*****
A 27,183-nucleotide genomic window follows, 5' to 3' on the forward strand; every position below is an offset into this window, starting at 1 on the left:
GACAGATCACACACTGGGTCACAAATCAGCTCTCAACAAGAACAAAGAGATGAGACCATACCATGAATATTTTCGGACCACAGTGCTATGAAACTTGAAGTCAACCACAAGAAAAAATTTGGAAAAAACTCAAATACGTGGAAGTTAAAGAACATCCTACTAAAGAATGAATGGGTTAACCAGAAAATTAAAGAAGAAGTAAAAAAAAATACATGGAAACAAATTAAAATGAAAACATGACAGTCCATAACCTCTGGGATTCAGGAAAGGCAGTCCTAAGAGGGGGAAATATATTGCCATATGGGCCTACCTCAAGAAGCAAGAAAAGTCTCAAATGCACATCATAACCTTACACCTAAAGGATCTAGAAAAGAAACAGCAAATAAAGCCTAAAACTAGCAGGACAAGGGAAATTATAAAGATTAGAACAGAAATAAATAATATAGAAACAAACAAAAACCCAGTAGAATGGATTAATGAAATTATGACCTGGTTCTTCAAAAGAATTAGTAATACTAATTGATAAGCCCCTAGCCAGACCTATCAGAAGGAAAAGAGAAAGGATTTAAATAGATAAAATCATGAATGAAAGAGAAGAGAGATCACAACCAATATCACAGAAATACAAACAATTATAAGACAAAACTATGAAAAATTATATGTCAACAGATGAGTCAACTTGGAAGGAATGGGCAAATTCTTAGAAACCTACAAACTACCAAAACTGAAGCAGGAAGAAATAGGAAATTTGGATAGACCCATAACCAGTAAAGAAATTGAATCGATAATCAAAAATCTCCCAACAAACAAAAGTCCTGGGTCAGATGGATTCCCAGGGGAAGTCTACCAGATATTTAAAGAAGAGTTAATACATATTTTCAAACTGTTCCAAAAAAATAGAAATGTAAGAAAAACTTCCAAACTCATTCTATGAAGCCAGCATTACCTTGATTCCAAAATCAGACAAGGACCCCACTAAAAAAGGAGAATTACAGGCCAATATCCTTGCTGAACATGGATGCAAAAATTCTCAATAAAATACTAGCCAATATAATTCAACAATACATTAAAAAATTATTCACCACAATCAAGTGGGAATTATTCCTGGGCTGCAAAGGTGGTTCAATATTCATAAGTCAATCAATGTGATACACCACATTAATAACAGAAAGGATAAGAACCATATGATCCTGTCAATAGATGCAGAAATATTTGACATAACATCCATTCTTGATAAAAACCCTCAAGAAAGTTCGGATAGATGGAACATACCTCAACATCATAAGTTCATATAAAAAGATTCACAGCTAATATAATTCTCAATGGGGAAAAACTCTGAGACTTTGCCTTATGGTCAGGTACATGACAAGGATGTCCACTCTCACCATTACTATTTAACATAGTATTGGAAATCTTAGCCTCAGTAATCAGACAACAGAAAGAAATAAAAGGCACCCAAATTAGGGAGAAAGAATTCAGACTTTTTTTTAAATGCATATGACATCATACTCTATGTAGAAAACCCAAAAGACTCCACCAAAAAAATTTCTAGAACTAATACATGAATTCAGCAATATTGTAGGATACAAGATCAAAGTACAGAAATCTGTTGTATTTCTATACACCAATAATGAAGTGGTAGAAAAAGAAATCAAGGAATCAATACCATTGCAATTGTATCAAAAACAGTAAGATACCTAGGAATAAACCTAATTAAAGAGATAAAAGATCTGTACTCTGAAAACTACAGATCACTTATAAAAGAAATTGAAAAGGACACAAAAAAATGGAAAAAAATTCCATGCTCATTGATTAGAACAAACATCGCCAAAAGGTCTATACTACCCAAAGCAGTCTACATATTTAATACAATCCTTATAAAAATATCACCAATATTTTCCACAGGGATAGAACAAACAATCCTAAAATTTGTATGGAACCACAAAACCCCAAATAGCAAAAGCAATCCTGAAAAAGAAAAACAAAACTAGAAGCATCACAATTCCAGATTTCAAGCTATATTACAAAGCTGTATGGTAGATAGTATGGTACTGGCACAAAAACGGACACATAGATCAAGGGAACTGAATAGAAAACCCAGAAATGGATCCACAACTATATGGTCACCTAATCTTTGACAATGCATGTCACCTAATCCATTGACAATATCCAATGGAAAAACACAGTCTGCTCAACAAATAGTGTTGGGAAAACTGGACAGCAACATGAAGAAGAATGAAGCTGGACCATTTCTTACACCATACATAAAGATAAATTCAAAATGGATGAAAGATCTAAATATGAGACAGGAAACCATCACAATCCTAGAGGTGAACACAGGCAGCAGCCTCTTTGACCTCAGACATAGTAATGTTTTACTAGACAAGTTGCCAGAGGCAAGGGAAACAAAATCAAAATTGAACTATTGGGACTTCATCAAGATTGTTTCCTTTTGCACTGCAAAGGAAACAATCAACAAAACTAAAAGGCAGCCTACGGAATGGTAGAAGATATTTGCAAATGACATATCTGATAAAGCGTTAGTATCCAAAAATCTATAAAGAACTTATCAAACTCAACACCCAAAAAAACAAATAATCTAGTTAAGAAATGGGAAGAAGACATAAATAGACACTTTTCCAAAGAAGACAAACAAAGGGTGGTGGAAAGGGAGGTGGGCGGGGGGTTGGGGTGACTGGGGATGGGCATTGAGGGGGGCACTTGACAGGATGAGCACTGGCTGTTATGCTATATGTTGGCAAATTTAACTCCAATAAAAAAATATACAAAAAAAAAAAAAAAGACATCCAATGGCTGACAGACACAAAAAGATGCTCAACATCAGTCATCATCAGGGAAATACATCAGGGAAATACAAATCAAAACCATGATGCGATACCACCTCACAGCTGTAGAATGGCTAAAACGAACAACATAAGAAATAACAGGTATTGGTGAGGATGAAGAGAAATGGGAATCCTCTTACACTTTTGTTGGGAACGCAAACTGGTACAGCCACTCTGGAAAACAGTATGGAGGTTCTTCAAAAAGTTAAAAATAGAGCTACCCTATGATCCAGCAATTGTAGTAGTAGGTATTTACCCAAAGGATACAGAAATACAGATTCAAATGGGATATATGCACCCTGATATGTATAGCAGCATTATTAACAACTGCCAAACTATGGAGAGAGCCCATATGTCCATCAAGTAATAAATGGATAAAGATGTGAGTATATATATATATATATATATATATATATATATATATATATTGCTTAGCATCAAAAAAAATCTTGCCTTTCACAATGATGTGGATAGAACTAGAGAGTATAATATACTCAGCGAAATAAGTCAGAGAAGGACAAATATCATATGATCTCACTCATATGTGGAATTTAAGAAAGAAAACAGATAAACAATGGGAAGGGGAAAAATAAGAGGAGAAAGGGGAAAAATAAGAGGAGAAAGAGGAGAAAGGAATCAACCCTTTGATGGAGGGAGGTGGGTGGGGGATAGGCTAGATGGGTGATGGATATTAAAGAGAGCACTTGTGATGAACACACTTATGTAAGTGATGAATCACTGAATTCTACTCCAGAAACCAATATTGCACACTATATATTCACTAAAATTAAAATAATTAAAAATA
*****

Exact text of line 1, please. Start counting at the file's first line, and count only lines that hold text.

A 27,183-nucleotide genomic window follows, 5' to 3' on the forward strand; every position below is an offset into this window, starting at 1 on the left: